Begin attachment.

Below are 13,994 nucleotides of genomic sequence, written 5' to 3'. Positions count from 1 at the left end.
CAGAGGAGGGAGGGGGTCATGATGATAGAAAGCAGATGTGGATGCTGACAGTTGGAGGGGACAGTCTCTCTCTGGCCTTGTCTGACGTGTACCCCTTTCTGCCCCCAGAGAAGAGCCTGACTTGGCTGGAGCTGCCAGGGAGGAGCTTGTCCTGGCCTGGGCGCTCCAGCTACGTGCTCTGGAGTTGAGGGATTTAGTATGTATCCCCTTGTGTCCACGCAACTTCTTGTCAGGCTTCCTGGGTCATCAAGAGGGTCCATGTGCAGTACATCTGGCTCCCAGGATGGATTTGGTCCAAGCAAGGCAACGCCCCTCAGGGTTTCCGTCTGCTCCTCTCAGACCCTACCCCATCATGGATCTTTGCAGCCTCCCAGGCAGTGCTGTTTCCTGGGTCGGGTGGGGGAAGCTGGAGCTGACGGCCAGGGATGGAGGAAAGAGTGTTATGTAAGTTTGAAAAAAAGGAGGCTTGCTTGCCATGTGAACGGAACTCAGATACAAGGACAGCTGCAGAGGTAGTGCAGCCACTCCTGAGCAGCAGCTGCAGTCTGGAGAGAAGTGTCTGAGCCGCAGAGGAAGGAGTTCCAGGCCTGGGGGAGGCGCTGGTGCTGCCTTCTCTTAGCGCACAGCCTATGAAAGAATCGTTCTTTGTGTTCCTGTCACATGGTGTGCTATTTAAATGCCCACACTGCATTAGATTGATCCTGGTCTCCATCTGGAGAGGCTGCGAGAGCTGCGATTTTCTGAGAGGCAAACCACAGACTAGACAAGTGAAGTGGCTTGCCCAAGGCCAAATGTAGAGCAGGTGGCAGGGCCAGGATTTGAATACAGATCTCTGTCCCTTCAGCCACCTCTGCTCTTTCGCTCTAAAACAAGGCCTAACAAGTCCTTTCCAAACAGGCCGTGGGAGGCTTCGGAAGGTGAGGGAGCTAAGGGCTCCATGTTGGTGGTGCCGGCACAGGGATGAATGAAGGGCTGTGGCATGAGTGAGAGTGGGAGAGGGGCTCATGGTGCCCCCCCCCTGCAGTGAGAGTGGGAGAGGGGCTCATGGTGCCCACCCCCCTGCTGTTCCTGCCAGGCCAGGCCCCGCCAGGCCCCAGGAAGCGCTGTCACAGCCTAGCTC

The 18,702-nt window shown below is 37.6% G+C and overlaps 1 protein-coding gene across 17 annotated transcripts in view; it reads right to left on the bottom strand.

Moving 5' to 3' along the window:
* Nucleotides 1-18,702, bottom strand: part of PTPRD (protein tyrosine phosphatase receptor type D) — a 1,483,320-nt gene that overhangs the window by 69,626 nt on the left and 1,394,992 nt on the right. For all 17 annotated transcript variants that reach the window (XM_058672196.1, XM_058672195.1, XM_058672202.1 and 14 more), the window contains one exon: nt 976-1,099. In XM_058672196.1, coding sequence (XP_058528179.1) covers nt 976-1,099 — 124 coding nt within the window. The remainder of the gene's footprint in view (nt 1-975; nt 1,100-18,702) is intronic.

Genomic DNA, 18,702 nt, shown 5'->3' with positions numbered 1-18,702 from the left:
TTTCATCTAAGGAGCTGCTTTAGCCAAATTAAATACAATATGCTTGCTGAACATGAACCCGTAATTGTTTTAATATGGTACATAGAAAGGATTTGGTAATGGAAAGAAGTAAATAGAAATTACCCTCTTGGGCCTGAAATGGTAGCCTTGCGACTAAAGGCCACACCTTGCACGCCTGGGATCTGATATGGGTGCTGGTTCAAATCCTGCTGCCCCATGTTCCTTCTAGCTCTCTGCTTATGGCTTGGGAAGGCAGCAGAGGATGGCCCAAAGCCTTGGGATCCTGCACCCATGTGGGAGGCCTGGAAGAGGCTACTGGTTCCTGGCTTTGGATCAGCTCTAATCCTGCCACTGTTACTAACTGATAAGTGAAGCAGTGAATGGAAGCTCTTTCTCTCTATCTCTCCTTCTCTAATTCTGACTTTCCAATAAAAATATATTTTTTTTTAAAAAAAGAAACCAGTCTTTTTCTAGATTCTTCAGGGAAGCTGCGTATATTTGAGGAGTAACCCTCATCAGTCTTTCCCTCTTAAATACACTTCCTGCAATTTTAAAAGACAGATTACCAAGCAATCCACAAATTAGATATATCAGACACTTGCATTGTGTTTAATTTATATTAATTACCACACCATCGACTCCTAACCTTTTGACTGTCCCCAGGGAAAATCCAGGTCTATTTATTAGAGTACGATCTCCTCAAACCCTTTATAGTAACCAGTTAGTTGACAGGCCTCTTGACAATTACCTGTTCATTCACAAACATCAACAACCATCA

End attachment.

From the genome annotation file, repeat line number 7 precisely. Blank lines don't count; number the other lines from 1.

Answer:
TTTCATCTAAGGAGCTGCTTTAGCCAAATTAAATACAATATGCTTGCTGAACATGAACCCGTAATTGTTTTAATATGGTACATAGAAAGGATTTGGTAATGGAAAGAAGTAAATAGAAATTACCCTCTTGGGCCTGAAATGGTAGCCTTGCGACTAAAGGCCACACCTTGCACGCCTGGGATCTGATATGGGTGCTGGTTCAAATCCTGCTGCCCCATGTTCCTTCTAGCTCTCTGCTTATGGCTTGGGAAGGCAGCAGAGGATGGCCCAAAGCCTTGGGATCCTGCACCCATGTGGGAGGCCTGGAAGAGGCTACTGGTTCCTGGCTTTGGATCAGCTCTAATCCTGCCACTGTTACTAACTGATAAGTGAAGCAGTGAATGGAAGCTCTTTCTCTCTATCTCTCCTTCTCTAATTCTGACTTTCCAATAAAAATATATTTTTTTTTAAAAAAAGAAACCAGTCTTTTTCTAGATTCTTCAGGGAAGCTGCGTATATTTGAGGAGTAACCCTCATCAGTCTTTCCCTCTTAAATACACTTCCTGCAATTTTAAAAGACAGATTACCAAGCAATCCACAAATTAGATATATCAGACACTTGCATTGTGTTTAATTTATATTAATTACCACACCATCGACTCCTAACCTTTTGACTGTCCCCAGGGAAAATCCAGGTCTATTTATTAGAGTACGATCTCCTCAAACCCTTTATAGTAACCAGTTAGTTGACAGGCCTCTTGACAATTACCTGTTCATTCACAAACATCAACAACCATCA